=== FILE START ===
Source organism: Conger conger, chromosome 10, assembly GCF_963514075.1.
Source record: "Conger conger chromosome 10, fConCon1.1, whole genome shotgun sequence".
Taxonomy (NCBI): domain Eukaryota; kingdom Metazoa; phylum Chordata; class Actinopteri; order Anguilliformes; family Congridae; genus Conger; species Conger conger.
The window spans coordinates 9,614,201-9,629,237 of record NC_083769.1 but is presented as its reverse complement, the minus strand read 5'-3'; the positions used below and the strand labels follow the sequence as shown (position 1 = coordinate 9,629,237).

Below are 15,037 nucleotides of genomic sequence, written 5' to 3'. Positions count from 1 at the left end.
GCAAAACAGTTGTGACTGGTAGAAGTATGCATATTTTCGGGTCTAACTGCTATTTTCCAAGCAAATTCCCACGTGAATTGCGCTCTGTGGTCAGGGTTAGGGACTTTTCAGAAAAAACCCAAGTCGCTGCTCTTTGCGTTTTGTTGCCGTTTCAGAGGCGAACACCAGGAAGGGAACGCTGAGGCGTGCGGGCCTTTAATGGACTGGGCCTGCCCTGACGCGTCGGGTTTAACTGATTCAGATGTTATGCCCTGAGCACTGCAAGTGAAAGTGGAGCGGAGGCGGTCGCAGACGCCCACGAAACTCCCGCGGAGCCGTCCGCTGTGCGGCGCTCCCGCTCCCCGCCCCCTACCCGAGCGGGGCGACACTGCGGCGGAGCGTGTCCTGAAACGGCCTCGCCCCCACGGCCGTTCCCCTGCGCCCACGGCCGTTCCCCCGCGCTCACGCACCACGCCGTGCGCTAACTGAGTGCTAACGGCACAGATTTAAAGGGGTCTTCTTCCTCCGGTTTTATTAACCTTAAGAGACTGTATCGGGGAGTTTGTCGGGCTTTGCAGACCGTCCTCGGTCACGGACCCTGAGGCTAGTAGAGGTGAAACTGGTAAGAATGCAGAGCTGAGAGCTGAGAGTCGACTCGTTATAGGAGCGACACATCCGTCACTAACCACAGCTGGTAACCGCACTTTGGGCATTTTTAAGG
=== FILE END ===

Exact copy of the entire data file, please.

Source organism: Conger conger, chromosome 10, assembly GCF_963514075.1.
Source record: "Conger conger chromosome 10, fConCon1.1, whole genome shotgun sequence".
Taxonomy (NCBI): domain Eukaryota; kingdom Metazoa; phylum Chordata; class Actinopteri; order Anguilliformes; family Congridae; genus Conger; species Conger conger.
The window spans coordinates 9,614,201-9,629,237 of record NC_083769.1 but is presented as its reverse complement, the minus strand read 5'-3'; the positions used below and the strand labels follow the sequence as shown (position 1 = coordinate 9,629,237).

Below are 15,037 nucleotides of genomic sequence, written 5' to 3'. Positions count from 1 at the left end.
GCAAAACAGTTGTGACTGGTAGAAGTATGCATATTTTCGGGTCTAACTGCTATTTTCCAAGCAAATTCCCACGTGAATTGCGCTCTGTGGTCAGGGTTAGGGACTTTTCAGAAAAAACCCAAGTCGCTGCTCTTTGCGTTTTGTTGCCGTTTCAGAGGCGAACACCAGGAAGGGAACGCTGAGGCGTGCGGGCCTTTAATGGACTGGGCCTGCCCTGACGCGTCGGGTTTAACTGATTCAGATGTTATGCCCTGAGCACTGCAAGTGAAAGTGGAGCGGAGGCGGTCGCAGACGCCCACGAAACTCCCGCGGAGCCGTCCGCTGTGCGGCGCTCCCGCTCCCCGCCCCCTACCCGAGCGGGGCGACACTGCGGCGGAGCGTGTCCTGAAACGGCCTCGCCCCCACGGCCGTTCCCCTGCGCCCACGGCCGTTCCCCCGCGCTCACGCACCACGCCGTGCGCTAACTGAGTGCTAACGGCACAGATTTAAAGGGGTCTTCTTCCTCCGGTTTTATTAACCTTAAGAGACTGTATCGGGGAGTTTGTCGGGCTTTGCAGACCGTCCTCGGTCACGGACCCTGAGGCTAGTAGAGGTGAAACTGGTAAGAATGCAGAGCTGAGAGCTGAGAGTCGACTCGTTATAGGAGCGACACATCCGTCACTAACCACAGCTGGTAACCGCACTTTGGGCATTTTTAAGG